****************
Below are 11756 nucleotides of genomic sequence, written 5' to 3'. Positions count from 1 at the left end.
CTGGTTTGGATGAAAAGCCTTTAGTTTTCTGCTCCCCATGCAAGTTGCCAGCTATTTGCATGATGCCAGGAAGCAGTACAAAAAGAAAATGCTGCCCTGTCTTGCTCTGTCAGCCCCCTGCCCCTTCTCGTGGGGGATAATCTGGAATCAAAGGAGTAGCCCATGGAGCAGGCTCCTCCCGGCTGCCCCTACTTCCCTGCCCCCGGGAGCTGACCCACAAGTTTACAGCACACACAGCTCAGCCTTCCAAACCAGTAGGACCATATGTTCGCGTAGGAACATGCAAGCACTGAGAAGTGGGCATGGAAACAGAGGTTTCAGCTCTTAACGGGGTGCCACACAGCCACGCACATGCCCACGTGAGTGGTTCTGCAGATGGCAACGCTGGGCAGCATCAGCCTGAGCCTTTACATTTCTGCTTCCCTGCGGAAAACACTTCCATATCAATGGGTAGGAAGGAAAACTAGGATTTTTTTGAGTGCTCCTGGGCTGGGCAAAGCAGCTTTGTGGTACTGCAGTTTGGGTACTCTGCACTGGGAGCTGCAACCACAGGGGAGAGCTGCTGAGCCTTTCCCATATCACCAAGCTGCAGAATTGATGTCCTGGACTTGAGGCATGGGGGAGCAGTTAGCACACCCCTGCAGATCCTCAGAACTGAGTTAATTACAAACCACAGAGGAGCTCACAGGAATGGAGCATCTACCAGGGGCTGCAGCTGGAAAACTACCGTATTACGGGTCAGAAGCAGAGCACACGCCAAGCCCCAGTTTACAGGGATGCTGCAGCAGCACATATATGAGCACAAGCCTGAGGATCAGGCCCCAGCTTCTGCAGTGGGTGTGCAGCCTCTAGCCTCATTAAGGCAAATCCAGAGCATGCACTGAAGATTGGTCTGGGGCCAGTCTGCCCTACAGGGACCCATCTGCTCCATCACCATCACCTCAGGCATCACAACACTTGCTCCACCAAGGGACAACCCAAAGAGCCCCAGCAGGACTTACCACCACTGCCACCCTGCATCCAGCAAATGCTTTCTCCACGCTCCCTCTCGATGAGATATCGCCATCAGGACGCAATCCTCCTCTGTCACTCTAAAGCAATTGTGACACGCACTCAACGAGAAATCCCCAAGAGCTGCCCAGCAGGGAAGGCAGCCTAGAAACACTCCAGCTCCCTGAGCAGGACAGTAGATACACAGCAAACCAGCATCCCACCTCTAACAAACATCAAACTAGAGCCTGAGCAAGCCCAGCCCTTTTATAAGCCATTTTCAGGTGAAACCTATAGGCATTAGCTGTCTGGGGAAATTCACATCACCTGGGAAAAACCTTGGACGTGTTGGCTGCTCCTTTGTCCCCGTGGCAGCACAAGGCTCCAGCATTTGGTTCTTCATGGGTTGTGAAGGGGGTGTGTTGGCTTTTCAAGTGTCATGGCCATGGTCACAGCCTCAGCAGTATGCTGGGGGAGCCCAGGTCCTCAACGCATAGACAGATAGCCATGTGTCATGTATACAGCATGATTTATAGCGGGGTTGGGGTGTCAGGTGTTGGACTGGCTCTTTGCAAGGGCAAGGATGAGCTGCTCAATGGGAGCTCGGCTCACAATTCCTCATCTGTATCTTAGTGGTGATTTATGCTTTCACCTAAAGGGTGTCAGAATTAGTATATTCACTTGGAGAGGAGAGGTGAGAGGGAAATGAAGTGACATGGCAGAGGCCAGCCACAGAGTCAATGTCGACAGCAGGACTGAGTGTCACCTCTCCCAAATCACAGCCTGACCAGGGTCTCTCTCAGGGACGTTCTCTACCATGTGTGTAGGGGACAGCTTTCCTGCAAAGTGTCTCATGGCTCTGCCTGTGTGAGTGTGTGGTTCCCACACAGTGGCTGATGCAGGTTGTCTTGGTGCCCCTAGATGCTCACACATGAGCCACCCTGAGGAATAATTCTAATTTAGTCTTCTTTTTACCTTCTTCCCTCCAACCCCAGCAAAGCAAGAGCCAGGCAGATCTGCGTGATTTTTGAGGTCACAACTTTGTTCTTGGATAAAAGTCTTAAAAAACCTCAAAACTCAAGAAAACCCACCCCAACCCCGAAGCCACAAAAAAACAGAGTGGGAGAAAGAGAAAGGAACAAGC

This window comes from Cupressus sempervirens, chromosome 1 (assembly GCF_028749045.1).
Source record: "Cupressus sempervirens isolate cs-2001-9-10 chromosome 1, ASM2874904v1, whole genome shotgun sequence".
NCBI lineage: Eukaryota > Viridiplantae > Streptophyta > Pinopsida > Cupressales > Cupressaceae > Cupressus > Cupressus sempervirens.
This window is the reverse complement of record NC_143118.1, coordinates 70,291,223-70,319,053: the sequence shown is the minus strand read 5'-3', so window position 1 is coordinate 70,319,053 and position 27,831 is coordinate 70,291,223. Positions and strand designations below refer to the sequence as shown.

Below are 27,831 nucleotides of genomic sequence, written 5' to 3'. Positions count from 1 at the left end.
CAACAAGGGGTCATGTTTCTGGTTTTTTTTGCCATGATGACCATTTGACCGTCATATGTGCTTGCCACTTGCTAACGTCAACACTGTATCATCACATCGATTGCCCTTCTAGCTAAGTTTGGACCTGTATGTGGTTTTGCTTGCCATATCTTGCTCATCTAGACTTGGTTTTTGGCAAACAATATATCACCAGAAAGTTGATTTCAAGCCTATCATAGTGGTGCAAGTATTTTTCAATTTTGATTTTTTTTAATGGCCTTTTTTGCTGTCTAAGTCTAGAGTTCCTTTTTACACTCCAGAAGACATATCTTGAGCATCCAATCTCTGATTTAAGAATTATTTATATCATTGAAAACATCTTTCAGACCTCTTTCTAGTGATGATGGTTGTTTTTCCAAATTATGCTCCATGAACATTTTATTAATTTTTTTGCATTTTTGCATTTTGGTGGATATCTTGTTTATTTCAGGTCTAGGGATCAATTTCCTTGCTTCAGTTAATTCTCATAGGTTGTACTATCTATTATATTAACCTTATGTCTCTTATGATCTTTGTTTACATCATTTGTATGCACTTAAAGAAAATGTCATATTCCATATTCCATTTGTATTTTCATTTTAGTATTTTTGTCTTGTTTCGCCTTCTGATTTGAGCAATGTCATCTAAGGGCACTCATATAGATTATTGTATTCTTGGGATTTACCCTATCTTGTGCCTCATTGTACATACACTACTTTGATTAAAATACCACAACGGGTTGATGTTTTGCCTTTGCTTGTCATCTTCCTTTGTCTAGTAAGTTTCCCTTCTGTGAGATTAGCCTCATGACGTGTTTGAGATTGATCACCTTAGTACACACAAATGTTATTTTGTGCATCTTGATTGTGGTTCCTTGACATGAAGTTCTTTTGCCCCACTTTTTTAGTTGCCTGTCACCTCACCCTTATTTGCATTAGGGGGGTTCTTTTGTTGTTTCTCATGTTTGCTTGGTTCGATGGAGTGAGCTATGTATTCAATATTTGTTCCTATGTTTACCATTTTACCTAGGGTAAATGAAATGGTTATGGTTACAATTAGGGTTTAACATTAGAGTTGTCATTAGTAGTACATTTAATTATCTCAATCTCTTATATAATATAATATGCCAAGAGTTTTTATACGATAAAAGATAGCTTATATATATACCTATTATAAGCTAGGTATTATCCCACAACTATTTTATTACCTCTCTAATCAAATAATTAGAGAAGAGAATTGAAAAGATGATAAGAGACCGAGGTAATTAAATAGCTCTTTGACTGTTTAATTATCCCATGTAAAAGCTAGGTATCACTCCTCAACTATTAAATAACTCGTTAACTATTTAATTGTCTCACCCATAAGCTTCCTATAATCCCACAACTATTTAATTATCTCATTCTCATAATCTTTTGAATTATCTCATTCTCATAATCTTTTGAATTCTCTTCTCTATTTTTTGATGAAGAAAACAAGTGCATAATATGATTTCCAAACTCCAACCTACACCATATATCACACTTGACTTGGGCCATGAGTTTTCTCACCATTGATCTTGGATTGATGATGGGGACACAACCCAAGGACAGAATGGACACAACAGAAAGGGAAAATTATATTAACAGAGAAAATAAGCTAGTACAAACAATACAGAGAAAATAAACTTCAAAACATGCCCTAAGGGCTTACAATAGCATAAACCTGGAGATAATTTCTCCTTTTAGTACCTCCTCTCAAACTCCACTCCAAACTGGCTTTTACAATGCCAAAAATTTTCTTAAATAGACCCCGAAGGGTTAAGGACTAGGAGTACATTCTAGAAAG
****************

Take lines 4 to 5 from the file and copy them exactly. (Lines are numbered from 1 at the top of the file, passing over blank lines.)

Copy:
Source record: "Cupressus sempervirens isolate cs-2001-9-10 chromosome 1, ASM2874904v1, whole genome shotgun sequence".
NCBI lineage: Eukaryota > Viridiplantae > Streptophyta > Pinopsida > Cupressales > Cupressaceae > Cupressus > Cupressus sempervirens.